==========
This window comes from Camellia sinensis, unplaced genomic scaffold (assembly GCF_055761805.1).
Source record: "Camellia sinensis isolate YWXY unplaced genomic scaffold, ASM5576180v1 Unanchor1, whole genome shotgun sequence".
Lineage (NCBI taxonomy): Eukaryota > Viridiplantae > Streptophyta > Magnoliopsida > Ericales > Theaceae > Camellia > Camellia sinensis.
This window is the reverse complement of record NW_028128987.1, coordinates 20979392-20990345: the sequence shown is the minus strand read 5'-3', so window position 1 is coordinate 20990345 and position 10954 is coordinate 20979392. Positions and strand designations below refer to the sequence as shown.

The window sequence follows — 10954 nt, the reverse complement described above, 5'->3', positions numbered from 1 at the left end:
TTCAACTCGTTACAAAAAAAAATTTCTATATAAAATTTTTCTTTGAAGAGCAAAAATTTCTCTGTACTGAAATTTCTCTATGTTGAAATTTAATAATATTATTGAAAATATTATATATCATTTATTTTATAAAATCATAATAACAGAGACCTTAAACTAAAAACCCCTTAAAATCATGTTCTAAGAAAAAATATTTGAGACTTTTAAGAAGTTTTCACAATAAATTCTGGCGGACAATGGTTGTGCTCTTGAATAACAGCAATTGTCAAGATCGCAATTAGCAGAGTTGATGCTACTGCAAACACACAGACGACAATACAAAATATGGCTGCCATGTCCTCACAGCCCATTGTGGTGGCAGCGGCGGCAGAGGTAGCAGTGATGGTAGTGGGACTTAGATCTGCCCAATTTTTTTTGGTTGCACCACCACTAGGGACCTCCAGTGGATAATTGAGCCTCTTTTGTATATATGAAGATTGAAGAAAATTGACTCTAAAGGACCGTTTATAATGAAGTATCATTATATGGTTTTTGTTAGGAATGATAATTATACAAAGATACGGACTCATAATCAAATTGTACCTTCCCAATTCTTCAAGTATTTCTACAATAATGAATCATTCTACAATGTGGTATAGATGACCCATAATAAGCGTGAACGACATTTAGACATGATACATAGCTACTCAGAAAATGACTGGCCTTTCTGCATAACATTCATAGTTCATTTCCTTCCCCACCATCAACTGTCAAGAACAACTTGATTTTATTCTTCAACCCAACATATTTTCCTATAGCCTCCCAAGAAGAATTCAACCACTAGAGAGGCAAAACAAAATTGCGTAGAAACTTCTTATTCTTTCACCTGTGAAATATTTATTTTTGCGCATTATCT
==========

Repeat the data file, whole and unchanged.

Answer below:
This window comes from Camellia sinensis, unplaced genomic scaffold (assembly GCF_055761805.1).
Source record: "Camellia sinensis isolate YWXY unplaced genomic scaffold, ASM5576180v1 Unanchor1, whole genome shotgun sequence".
Lineage (NCBI taxonomy): Eukaryota > Viridiplantae > Streptophyta > Magnoliopsida > Ericales > Theaceae > Camellia > Camellia sinensis.
This window is the reverse complement of record NW_028128987.1, coordinates 20979392-20990345: the sequence shown is the minus strand read 5'-3', so window position 1 is coordinate 20990345 and position 10954 is coordinate 20979392. Positions and strand designations below refer to the sequence as shown.

The window sequence follows — 10954 nt, the reverse complement described above, 5'->3', positions numbered from 1 at the left end:
TTCAACTCGTTACAAAAAAAAATTTCTATATAAAATTTTTCTTTGAAGAGCAAAAATTTCTCTGTACTGAAATTTCTCTATGTTGAAATTTAATAATATTATTGAAAATATTATATATCATTTATTTTATAAAATCATAATAACAGAGACCTTAAACTAAAAACCCCTTAAAATCATGTTCTAAGAAAAAATATTTGAGACTTTTAAGAAGTTTTCACAATAAATTCTGGCGGACAATGGTTGTGCTCTTGAATAACAGCAATTGTCAAGATCGCAATTAGCAGAGTTGATGCTACTGCAAACACACAGACGACAATACAAAATATGGCTGCCATGTCCTCACAGCCCATTGTGGTGGCAGCGGCGGCAGAGGTAGCAGTGATGGTAGTGGGACTTAGATCTGCCCAATTTTTTTTGGTTGCACCACCACTAGGGACCTCCAGTGGATAATTGAGCCTCTTTTGTATATATGAAGATTGAAGAAAATTGACTCTAAAGGACCGTTTATAATGAAGTATCATTATATGGTTTTTGTTAGGAATGATAATTATACAAAGATACGGACTCATAATCAAATTGTACCTTCCCAATTCTTCAAGTATTTCTACAATAATGAATCATTCTACAATGTGGTATAGATGACCCATAATAAGCGTGAACGACATTTAGACATGATACATAGCTACTCAGAAAATGACTGGCCTTTCTGCATAACATTCATAGTTCATTTCCTTCCCCACCATCAACTGTCAAGAACAACTTGATTTTATTCTTCAACCCAACATATTTTCCTATAGCCTCCCAAGAAGAATTCAACCACTAGAGAGGCAAAACAAAATTGCGTAGAAACTTCTTATTCTTTCACCTGTGAAATATTTATTTTTGCGCATTATCT